June 2 (old calendar) / June 15 (new)
St. Nicephorus the Confessor, Patriarch of Constantinople (828). Greatmartyr John the New of Sochi, who suffered at Belgrade (1330-1340).
St. Nicephorus the Confessor
Saint Nicephorus was a dignitary at the court of the Empress Irene (797-802). After embracing monasticism, he became widely known for his piety. He assumed the Patriarchal Throne of Constantinople in 806 and became a zealous defender of the holy Icons. In 815, the Iconoclast Emperor Leo the Armenian (813-820) exiled him to Prokonnis, where he fell asleep in the Lord in 828.
Saint Nicephorus left behind three writings against Iconoclasm.
In 846, the relics of Patriarch Nicephorus were returned to Constantinople and placed in the Great Church of Hagia Sophia for one day before being transferred to and enshrined in the Church of the Holy Apostles.
Troparion of the saint, tone 3
Through your inspired confession, / you gained victory for the Church, holy Hierarch Nicephorus. / You suffered unjust exile / because of your reverence for the icon of God the Word. / Righteous Father, entreat Christ our God to grant us His great mercy.
Kontakion of the saint, tone 4
Since you have received from God in heaven / a crown of victory, glorious Nicephorus, / save those who faithfully honor you as a hierarch of Christ and a teacher.
Acts 28:1-31 (Epistle)
- Now when they had escaped, they then found out that the island was called Malta.
- And the natives showed us unusual kindness; for they kindled a fire and made us all welcome, because of the rain that was falling and because of the cold.
- But when Paul had gathered a bundle of sticks and laid them on the fire, a viper came out because of the heat, and fastened on his hand.
- So when the natives saw the creature hanging from his hand, they said to one another, “No doubt this man is a murderer, whom, though he has escaped the sea, yet justice does not allow to live.”
- But he shook off the creature into the fire and suffered no harm.
- However, they were expecting that he would swell up or suddenly fall down dead. But after they had looked for a long time and saw no harm come to him, they changed their minds and said that he was a god.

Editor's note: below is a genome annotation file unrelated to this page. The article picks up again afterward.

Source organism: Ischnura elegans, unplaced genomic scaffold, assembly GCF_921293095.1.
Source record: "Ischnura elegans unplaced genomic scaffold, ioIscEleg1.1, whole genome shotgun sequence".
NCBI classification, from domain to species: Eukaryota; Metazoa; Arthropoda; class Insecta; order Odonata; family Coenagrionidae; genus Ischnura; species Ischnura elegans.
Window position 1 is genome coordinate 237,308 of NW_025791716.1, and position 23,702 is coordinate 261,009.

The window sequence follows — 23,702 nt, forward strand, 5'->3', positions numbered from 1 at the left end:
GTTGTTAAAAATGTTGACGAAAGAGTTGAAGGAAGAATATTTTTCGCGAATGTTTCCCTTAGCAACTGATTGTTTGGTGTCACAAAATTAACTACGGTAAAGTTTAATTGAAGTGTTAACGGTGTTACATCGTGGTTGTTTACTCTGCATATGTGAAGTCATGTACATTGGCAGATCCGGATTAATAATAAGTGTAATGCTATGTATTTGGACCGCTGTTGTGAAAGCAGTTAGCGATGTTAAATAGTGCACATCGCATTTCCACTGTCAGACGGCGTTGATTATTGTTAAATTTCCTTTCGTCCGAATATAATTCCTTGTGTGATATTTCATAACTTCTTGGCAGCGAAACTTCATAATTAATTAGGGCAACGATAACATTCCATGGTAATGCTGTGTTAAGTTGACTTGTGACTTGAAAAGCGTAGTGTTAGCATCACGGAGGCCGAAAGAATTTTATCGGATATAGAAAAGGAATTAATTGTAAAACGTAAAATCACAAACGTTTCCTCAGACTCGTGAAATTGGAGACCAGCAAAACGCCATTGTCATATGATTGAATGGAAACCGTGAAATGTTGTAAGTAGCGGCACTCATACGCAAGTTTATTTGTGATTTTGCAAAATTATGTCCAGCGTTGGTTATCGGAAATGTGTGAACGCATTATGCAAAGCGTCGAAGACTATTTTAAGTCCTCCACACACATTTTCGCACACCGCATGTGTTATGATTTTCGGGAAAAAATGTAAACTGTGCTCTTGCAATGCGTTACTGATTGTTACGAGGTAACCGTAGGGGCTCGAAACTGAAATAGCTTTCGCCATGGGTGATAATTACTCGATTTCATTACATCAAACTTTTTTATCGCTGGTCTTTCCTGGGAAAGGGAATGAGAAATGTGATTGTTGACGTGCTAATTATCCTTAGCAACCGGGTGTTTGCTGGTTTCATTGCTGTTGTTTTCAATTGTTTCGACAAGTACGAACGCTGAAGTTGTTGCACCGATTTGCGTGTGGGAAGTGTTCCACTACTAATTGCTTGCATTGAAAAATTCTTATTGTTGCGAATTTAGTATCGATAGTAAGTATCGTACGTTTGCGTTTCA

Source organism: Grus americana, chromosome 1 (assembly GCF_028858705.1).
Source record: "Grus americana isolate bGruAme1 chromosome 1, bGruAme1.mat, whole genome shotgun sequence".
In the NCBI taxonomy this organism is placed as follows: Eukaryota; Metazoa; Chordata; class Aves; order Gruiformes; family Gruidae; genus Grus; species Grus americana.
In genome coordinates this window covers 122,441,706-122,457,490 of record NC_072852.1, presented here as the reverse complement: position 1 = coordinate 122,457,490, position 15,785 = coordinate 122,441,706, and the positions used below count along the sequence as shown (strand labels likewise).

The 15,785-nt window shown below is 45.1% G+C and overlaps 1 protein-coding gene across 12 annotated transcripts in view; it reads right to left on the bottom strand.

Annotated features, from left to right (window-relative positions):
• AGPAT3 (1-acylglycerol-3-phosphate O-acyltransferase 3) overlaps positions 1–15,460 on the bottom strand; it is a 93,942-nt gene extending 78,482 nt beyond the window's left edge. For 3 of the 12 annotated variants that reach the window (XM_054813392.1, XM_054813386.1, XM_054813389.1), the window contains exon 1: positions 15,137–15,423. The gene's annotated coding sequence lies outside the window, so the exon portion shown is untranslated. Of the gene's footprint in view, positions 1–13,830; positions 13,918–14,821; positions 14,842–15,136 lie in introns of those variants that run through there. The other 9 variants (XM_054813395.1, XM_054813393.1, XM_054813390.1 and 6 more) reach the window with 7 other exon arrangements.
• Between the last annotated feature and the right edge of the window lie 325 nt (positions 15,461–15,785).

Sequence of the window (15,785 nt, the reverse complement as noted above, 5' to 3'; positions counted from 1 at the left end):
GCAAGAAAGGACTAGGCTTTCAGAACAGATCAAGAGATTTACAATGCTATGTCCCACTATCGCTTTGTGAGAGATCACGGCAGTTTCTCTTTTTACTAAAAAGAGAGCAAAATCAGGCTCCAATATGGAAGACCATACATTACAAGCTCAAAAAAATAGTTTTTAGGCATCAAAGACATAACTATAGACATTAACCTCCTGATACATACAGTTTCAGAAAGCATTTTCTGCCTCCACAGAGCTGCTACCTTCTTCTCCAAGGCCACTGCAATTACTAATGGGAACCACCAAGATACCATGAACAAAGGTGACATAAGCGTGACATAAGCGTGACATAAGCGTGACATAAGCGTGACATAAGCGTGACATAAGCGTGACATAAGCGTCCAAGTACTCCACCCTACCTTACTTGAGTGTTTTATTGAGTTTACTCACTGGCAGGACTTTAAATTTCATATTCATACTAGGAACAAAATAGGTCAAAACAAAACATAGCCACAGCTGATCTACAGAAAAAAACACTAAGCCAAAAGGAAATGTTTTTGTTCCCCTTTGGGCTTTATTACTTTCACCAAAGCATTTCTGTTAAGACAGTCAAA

- In that region there was an estate of the leading citizen of the island, whose name was Publius, who received us and entertained us courteously for three days.
- And it happened that the father of Publius lay sick of a fever and dysentery. Paul went in to him and prayed, and he laid his hands on him and healed him.
- So when this was done, the rest of those on the island who had diseases also came and were healed.
- They also honored us in many ways; and when we departed, they provided such things as were necessary.
- After three months we sailed in an Alexandrian ship whose figurehead was the Twin Brothers, which had wintered at the island.
- And landing at Syracuse, we stayed three days.
- From there we circled round and reached Rhegium. And after one day the south wind blew; and the next day we came to Puteoli,
- where we found brethren, and were invited to stay with them seven days. And so we went toward Rome.
- And from there, when the brethren heard about us, they came to meet us as far as Appii Forum and Three Inns. When Paul saw them, he thanked God and took courage.
- Now when we came to Rome, the centurion delivered the prisoners to the captain of the guard; but Paul was permitted to dwell by himself with the soldier who guarded him.
- And it came to pass after three days that Paul called the leaders of the Jews together. So when they had come together, he said to them: “Men and brethren, though I have done nothing against our people or the customs of our fathers, yet I was delivered as a prisoner from Jerusalem into the hands of the Romans,
- who, when they had examined me, wanted to let me go, because there was no cause for putting me to death.
- But when the Jews spoke against it, I was compelled to appeal to Caesar, not that I had anything of which to accuse my nation.
- For this reason therefore I have called for you, to see you and speak with you, because for the hope of Israel I am bound with this chain.”
- Then they said to him, “We neither received letters from Judea concerning you, nor have any of the brethren who came reported or spoken any evil of you.
- But we desire to hear from you what you think; for concerning this sect, we know that it is spoken against everywhere.”
- So when they had appointed him a day, many came to him at his lodging, to whom he explained and solemnly testified of the kingdom of God, persuading them concerning Jesus from both the Law of Moses and the Prophets, from morning till evening.
- And some were persuaded by the things which were spoken, and some disbelieved.
- So when they did not agree among themselves, they departed after Paul had said one word: “The Holy Spirit spoke rightly through Isaiah the prophet to our fathers,
- saying, ‘Go to this people and say: Hearing you will hear, and shall not understand; and seeing you will see, and not perceive;
- for the hearts of this people have grown dull. Their ears are hard of hearing, and their eyes they have closed, lest they should see with their eyes and hear with their ears, lest they should understand with their hearts and turn, so that I should heal them.’
- Therefore let it be known to you that the salvation of God has been sent to the Gentiles, and they will hear it!”
- And when he had said these words, the Jews departed and had a great dispute among themselves.
- Then Paul dwelt two whole years in his own rented house, and received all who came to him,
- preaching the kingdom of God and teaching the things which concern the Lord Jesus Christ with all confidence, no one forbidding him.